Screen Shot 2016-06-11 at 1.00.12 PMI worry because that has happened before. Sexual assault is nothing new, and public outrage against it is nothing new. Yet every time an assault is covered by the media, there is a flurry of activism and outrage until something else captures the attention of the public, making it impossible for real change to be done. Our societal and judicial reaction to sexual assault is not only a negative feedback system, but a broken one. In this system, sexual assault to put it very simply is a “malfunction” in basic human behavior. One would think that a system would detect an act so fundamentally depraved and act appropriately each time it happens, like how a healthy body reacts with a fever in response to an infection. This unfortunately is not the case. Our reaction to sexual violence is like if your immune system detects one in every million infections, but the fever generated is not even high enough to kill the bacteria causing the infection and sometimes there is no fever at all. Like infections, sexual assault is sadly a problem that our society will realistically always face. There will always be someone twisted enough to think that they have a right to another person’s body. This is a dark thought but it is an honest one. However, our reaction to sexual assault needs to be strong enough to at least stop the source of the problem. Yes, I am comparing the perpetrators of sexual violence to bacteria, and I wish had paid more attention in Microbiology so I could use a life form even lower than bacteria to express how little I think of them.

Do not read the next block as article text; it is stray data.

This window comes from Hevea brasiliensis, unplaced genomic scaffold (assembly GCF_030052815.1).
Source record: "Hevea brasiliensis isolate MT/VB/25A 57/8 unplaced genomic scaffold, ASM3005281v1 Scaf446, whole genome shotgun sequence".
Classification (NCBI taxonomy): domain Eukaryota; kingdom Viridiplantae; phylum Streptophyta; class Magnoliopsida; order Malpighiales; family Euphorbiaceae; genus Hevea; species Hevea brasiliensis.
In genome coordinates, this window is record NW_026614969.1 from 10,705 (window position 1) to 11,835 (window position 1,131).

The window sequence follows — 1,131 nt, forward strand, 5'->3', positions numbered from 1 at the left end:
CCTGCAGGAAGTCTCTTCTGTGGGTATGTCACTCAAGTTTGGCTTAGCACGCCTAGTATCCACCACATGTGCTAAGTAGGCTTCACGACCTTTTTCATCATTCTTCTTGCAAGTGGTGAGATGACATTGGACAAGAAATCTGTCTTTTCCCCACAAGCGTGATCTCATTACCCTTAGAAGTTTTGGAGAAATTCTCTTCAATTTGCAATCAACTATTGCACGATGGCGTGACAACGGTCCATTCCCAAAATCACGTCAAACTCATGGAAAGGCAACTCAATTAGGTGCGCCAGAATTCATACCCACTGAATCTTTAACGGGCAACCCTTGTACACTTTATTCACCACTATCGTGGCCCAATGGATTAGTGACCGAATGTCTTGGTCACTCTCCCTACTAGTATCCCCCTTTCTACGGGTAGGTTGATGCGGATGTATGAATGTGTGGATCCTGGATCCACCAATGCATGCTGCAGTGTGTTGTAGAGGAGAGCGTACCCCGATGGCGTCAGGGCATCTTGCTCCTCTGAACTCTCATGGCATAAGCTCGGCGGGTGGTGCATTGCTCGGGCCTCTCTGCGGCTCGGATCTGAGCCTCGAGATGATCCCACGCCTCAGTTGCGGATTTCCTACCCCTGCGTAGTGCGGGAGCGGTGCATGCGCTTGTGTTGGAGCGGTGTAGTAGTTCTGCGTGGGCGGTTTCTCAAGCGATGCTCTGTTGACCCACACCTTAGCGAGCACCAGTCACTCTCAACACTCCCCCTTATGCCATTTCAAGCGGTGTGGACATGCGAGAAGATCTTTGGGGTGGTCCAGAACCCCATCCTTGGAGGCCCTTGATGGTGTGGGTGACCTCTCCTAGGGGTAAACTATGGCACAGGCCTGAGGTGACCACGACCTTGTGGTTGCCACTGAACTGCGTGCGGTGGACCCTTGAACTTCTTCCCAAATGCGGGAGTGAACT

We need a society that will not be desensitized to sexual violence, but will rather scream their outrage every single time a person is robbed of their autonomy, safety, dignity, and body in a sexual assault. We need a judicial system that will take every claim of sexual violence seriously and prosecute the accused to the fullest extent of the law. If we had such a system, maybe we would have more dialogue in schools about the idea of consent, and maybe Brock Turner would have thought twice before violating an unconscious woman. Maybe I would have only had to endure my Anatomy & Physiology lecture in my freshman year and ­not a senior overpowering me when I was scarcely sober enough to untie my shoes let alone consent. Maybe. Or maybe it all would have happened anyway. The point is that in the next couple of weeks, when summer concerts begin and your favorite celebrity couple breaks up, remember what is really important. I am not saying that you should live in a state of misery and hopelessness – I am a huge proponent of living life to its happiest and fullest potential. What I am saying is to not let go of your outrage. Remember that what happened to the woman in that letter happens to around twenty percent of young women who go to college seeking educational enrichment and personal exploration, not trauma. Remember that it can happen to anyone regardless of gender, race, sexual orientation, or socioeconomic status. I know that you’ve heard all of this before, but I am not afraid of sounding redundant. What I am afraid of is you forgetting these things that I think about almost every single day of my life. So for me, for the awe-inspiring woman who wrote that letter, for survivors and those who love them, and for people who don’t know it yet but will one day also have to carry this burden – please remember.